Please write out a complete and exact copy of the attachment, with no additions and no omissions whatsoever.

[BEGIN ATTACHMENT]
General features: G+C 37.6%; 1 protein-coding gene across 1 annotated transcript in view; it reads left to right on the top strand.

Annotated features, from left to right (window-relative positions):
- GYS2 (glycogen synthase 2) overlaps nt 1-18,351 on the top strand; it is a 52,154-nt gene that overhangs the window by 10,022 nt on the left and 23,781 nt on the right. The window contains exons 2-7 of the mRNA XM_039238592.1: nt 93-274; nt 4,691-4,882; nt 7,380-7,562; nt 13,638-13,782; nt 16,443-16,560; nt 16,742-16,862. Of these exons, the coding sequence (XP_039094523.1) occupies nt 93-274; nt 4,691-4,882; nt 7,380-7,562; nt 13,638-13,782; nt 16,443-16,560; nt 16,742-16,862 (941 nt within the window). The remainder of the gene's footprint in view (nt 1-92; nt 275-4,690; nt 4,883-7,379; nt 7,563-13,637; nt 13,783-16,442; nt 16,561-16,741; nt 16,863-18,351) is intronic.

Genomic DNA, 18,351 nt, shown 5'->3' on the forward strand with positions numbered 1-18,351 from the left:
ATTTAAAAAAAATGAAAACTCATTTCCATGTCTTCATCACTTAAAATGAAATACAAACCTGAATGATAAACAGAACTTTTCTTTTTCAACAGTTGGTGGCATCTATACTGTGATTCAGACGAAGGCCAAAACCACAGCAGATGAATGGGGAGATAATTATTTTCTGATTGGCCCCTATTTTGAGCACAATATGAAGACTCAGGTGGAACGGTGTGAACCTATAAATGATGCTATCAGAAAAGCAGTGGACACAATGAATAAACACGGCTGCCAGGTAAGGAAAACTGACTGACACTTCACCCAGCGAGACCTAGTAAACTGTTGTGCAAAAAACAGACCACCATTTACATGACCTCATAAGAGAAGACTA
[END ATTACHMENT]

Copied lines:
General features: G+C 37.6%; 1 protein-coding gene across 1 annotated transcript in view; it reads left to right on the top strand.

Annotated features, from left to right (window-relative positions):
- GYS2 (glycogen synthase 2) overlaps nt 1-18,351 on the top strand; it is a 52,154-nt gene that overhangs the window by 10,022 nt on the left and 23,781 nt on the right. The window contains exons 2-7 of the mRNA XM_039238592.1: nt 93-274; nt 4,691-4,882; nt 7,380-7,562; nt 13,638-13,782; nt 16,443-16,560; nt 16,742-16,862. Of these exons, the coding sequence (XP_039094523.1) occupies nt 93-274; nt 4,691-4,882; nt 7,380-7,562; nt 13,638-13,782; nt 16,443-16,560; nt 16,742-16,862 (941 nt within the window). The remainder of the gene's footprint in view (nt 1-92; nt 275-4,690; nt 4,883-7,379; nt 7,563-13,637; nt 13,783-16,442; nt 16,561-16,741; nt 16,863-18,351) is intronic.

Genomic DNA, 18,351 nt, shown 5'->3' on the forward strand with positions numbered 1-18,351 from the left:
ATTTAAAAAAAATGAAAACTCATTTCCATGTCTTCATCACTTAAAATGAAATACAAACCTGAATGATAAACAGAACTTTTCTTTTTCAACAGTTGGTGGCATCTATACTGTGATTCAGACGAAGGCCAAAACCACAGCAGATGAATGGGGAGATAATTATTTTCTGATTGGCCCCTATTTTGAGCACAATATGAAGACTCAGGTGGAACGGTGTGAACCTATAAATGATGCTATCAGAAAAGCAGTGGACACAATGAATAAACACGGCTGCCAGGTAAGGAAAACTGACTGACACTTCACCCAGCGAGACCTAGTAAACTGTTGTGCAAAAAACAGACCACCATTTACATGACCTCATAAGAGAAGACTA